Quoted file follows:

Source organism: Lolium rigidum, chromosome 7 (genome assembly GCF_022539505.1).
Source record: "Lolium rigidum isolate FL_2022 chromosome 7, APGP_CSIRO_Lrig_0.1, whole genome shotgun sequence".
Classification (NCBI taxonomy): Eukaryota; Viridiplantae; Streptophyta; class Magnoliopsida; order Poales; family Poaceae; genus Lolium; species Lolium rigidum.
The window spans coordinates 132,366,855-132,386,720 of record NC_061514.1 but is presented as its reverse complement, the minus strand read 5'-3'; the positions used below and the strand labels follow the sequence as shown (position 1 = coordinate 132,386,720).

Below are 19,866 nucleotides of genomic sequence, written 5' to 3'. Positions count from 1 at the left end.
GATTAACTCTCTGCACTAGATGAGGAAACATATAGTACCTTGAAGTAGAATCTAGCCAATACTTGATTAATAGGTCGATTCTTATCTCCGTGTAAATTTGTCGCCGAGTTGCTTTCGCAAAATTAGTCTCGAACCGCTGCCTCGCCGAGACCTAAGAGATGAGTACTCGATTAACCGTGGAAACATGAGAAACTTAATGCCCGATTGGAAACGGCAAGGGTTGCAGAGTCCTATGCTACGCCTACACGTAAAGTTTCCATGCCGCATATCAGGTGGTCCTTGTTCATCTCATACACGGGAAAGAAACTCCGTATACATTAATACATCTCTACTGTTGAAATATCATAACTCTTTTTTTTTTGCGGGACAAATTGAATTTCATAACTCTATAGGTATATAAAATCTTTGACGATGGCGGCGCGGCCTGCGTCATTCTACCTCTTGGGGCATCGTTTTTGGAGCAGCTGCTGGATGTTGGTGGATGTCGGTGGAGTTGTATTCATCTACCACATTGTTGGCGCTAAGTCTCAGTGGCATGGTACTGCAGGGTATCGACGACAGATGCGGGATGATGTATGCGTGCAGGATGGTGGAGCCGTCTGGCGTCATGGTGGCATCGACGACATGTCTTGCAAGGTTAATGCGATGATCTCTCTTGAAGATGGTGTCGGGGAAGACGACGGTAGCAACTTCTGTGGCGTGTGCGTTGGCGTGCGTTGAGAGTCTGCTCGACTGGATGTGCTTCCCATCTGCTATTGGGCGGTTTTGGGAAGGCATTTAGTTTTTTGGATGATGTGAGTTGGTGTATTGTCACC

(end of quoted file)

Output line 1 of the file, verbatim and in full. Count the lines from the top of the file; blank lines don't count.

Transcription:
Source organism: Lolium rigidum, chromosome 7 (genome assembly GCF_022539505.1).